Things just have not been going well at work lately. A new co-worker is kissing up to the boss and the boss is eating it up. You can see your shot at a promotion going swiftly down the drain. Your "task list" (who comes up with these PC cover-ups for more work, anyway?) is ever increasing, and your unpaid overtime along with it. And then you come home. Well, you sort of come home. Your car bumps along in need of repair, or the train is so crowded you can barely breathe. When you finally turn the key in the lock of your home sweet home, you're greeted by a pile of bills, chores you don't want to do and a cranky spouse who is just as overworked as you.

What happened to feeling good? What happened to the joy of being alive? Why is work such a pain and your relationships too much like work? Why do you feel 150 years old when you're just getting going in life?

Because you're too busy focusing on everything that's going wrong rather than appreciating what's going right. Because with your every depressed thought, your brain responds by releasing chemicals into your bloodstream that support your mood. Because, as quantum physics has so elegantly demonstrated, like attracts like. Thinking about the things that make you depressed, makes you more depressed. If you gave as much thought to those things that bring you joy, your brain would respond by releasing chemicals into your bloodstream that support your mood, and joy would breed more joy. Plus, your heart would function better and your stress levels would decrease.

"Oh, great!" you say, "Plaster a phony smile on my face. Pretend everything's wonderful. Wow, there's an enlightened solution!" The point is not to deny what's going on: the new employee is sucking up to the boss, you are buried by work, and your spouse is cranky sometimes. The point is not to dwell on it, not to make it the focal point of your every waking thought. Look instead for what you can value and appreciate, for that will set a completely new dynamic into motion. You see, appreciation isn't just another word for gratitude. Appreciation is an energy, like gravity and electricity, with tremendous impact that has been proven scientifically. You can harness that energy for your success and well being by focusing on what you can value (the most important aspect of appreciation) and what you can be grateful for in any given situation.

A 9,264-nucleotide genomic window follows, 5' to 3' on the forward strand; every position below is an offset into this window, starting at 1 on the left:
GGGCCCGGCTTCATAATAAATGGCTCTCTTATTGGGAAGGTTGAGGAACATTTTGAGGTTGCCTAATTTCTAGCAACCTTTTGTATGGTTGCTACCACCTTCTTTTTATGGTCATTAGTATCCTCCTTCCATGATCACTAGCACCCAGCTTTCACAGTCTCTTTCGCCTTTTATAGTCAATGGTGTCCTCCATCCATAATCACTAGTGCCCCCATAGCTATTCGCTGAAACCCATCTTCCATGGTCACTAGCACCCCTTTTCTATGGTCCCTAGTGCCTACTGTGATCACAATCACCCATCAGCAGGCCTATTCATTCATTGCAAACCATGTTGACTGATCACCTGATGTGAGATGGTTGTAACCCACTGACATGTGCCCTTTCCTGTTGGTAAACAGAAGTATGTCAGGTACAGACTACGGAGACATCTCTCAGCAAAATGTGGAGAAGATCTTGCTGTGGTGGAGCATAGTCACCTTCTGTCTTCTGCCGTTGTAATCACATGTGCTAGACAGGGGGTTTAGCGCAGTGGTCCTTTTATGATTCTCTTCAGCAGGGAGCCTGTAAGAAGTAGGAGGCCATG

The new employee is sucking up to the boss, so? You don't have to think of it as a threat. You can value the new employee as a positive challenge to your own motivation and a reminder to do your best work and be more proactive about getting that promotion.

You're given more work to do, so? Appreciate that the boss actually thinks you can do it. Learn boundary-setting techniques, as in: "Which project would you prefer I put aside in order to do this new project? Project A or project B?" which will make the boss pause. Or you can become motivated to be more efficient so you can actually do all the work asked of you.

You have a pile of bills to pay? Who doesn't? Think about the benefit of what you're paying for and appreciate that - whether it's the roof over your head, your now fixed car, or that cool new jacket that makes you look, well - cool. Value and be grateful for your present ability to pay your bills and appreciate your future ability to pay more.
Your spouse is cranky? Like you never are? Ignore the cranky part, and find something to openly appreciate about him or her, even something as basic as "I'm glad you're in my life," or "Thank you for working so hard." Or just show your appreciation by making his or her favorite dinner or planning a special night out filled with his or her favorite activities.

Finding the joy in life is easy. Feeling upbeat, motivated and good about yourself the majority of the time is easy. No, these aren't Pollyanna statements, they're scientifically demonstrable facts. All it takes is a willingness to choose how you look at a situation, to deliberately seek what you can value about it and allow the negative stuff to take a back seat. And practice--lots of practice at thinking appreciative thoughts, because most of us are so much more used to fixating on what brings us down. In the end, what's more fun - practicing misery or practicing appreciation?

Try it! You may surprise yourself at just how powerfully appreciation works.

Author's Bio: 

Noelle C. Nelson, Ph.D., known as "Dr. Noelle" to her clients, is a respected psychologist, consultant and author. Her most recent books is "The Power of Appreciation: The Key to a Vibrant Life" (with co-author, Jeannine LeMare Calaba, Psy.D.; Beyond Words, 2003). For more than a decade, she has helped people live happier, healthier lives with her "compassionate psychotherapy." Dr. Noelle welcomes your comments via email ( You can visit Dr. Noelle anytime at